In 1936 Gary Cooper and Marlene Dietrich made the film ‘Desire’, a musical comedy with Spanish scenery as a backdrop.
Although the actors never set foot on Spanish soil, some images shot by a crew that visited San Sebastian and Toledo were recorded, and for this reason, for the first time, not only one but two Spanish film castles made it into a Hollywood film.
Many years have passed, and many Spanish movie castles have appeared on silver screens all over the world, four of them alone in Samuel Bronston’s epic El Cid.
Now, two north Europeans have got together, united in their love of Spain (and of their respective Spanish wives) to create a new project designed to increase awareness of the value of Spain’s castles, especially in the cinema and tourism sectors.
Bob Yareham, an English and history teacher from London, based in Valencia since 1981, has been writing about English-language films shot in Spain for many years.
Cas Eggermont is a Dutch entrepreneur who comes from Tilberg, where Vincent Van Gogh studied as a child. He has always worked in commercial healthcare.
As well as their wives, they both love Spain, history and the cinema. The result is www.spanishcastlemoviemagic.com
They researched the films where Spanish castles appear to create the website, whose title is a reference to Jimi Hendrix’s song ‘Spanish Castle Magic’.
The site, in English and Spanish at the moment, tells the stories of some 80 cinema castles, explaining the part of the films shot there as well as a bit of history and the current use of each one. It’s not a technical site, and doesn’t go into architectural details, but looks for legends and especially ghosts because, at least in the United Kingdom, a castle isn’t worth a pile of rubble if it doesn’t come with a ghost.
They emphasise the importance of castles as they are a direct connection between generations through the ages and teach us much about our past. As well as being visually spectacular, they hover over all of us as each generation fades into the mists of time.
For this reason, the project includes visits to schools to share their research with students and teachers in an interactive audio-visual activity.
The first visit will be at IES Les Alfàbegues, Bétera; a town near Valencia, with its own castle of course.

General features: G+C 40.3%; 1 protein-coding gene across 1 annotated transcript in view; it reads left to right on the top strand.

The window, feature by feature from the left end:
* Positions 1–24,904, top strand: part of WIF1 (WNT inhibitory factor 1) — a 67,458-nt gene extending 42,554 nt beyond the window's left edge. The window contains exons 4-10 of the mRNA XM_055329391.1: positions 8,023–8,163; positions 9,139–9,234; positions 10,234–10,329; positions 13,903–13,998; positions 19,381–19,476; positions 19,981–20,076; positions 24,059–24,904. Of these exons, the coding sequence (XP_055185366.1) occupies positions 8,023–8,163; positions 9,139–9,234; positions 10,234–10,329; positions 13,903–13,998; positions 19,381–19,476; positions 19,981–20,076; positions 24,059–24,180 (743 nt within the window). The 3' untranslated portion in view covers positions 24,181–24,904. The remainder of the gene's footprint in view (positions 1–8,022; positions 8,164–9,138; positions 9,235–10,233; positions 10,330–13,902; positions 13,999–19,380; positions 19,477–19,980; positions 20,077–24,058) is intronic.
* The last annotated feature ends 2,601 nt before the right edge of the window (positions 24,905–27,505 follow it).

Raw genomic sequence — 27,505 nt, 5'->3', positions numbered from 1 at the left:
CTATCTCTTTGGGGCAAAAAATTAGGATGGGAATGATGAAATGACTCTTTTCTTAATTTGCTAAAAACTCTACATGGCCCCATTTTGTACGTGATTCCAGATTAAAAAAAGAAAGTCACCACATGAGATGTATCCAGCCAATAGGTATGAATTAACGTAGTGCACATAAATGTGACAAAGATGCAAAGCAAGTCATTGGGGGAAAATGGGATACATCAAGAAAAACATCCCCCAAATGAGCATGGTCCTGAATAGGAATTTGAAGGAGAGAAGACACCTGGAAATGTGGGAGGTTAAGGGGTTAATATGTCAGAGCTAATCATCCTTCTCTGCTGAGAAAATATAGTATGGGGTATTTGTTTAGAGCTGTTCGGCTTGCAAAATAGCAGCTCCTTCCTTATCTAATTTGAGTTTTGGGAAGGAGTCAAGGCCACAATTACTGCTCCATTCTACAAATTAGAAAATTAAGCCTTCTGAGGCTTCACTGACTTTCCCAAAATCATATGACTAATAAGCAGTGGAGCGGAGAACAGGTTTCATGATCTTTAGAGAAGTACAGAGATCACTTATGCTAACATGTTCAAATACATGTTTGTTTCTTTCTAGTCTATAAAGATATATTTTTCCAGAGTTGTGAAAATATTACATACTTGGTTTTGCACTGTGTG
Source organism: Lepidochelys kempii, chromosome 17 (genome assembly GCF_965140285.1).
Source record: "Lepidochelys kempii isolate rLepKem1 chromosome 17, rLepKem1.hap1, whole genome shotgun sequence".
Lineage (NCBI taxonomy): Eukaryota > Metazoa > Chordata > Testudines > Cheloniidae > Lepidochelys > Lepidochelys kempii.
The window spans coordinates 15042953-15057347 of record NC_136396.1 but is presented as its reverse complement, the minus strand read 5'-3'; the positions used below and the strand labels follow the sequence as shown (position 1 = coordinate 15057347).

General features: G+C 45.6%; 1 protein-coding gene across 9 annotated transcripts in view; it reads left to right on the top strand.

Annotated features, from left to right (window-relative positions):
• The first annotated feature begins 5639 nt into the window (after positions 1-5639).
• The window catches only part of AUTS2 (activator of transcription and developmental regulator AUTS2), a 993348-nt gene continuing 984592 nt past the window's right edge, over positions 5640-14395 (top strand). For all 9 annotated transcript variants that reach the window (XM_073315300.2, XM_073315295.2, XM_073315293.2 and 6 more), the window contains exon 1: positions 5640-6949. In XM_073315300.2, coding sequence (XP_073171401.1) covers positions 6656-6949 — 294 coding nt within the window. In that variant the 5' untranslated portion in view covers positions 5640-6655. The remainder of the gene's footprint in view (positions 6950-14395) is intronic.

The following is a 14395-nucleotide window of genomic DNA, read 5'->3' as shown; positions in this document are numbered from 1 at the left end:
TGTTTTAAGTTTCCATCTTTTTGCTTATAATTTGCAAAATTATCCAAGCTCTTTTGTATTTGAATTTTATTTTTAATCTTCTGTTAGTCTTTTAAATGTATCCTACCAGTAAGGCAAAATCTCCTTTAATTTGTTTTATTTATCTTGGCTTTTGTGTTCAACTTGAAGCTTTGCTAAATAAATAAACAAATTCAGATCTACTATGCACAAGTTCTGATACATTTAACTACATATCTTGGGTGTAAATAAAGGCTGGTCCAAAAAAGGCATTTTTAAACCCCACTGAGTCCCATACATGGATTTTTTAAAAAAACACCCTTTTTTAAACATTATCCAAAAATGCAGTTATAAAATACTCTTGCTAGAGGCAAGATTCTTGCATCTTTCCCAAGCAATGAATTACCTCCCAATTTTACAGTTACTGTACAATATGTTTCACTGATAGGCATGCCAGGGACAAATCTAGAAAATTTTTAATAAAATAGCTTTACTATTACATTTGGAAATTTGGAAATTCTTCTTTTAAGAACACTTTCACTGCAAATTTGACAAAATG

There are about 2,500 castles in Spain and their location always tells us something about what was happening when they were built; and especially, who needed protection from whom.
Curiously, the province with the most castles, Jaén, doesn’t appear in this work, as no English-language film has been made in any of its castles, for the moment.
There are also doubts about what a castle is. Some walls, such as those of Artajona, Navarre, which depicts Nottingham in the film ‘Robin and Marian’, resemble a castle, while the frequently filmed walls of Ávila are not included.
The Arabs distinguished an Alcazaba (walled city) from an Alcázar (castle), although the difference is often minimal.
In the end, in any project, you have to establish some kind of limit, to hedge your bets. In this project the authors have included castles that appear in English-language feature films, but not in short films or series (although some, especially the unbearably successful Game of Thrones, get a mention when there was also a feature film shot in the same place, as in the case of the castle of Almodóvar del Río in the province of Córdoba).
The project Spanish Castle Movie Magic is not only about the past; another objective is to encourage visitors to explore Spain’s rich heritage and to visit locations that don’t suffer from tourist massification.
As well as showcasing castles that have served film makers in the past, they will be offering a service to castles that haven’t yet been used, producing footage and photos using drone technology in order to encourage film makers to take a look at possible future sites for shooting.
There will also be a special section for sponsors who want to use the site to promote their own castle-related activities, or simply to lend a hand to a project which has received no other help with costs apart from the creators’ own contributions.
The project has only just begun; in the near future they will be adding more castles and developing the information about the existing ones.
Most of the photos, nearly all originals, were taken by the young, up and coming Valencian-British photographer Mark Sicon, with a little additional help from their friends.
For more information and/or photos contact firstname.lastname@example.org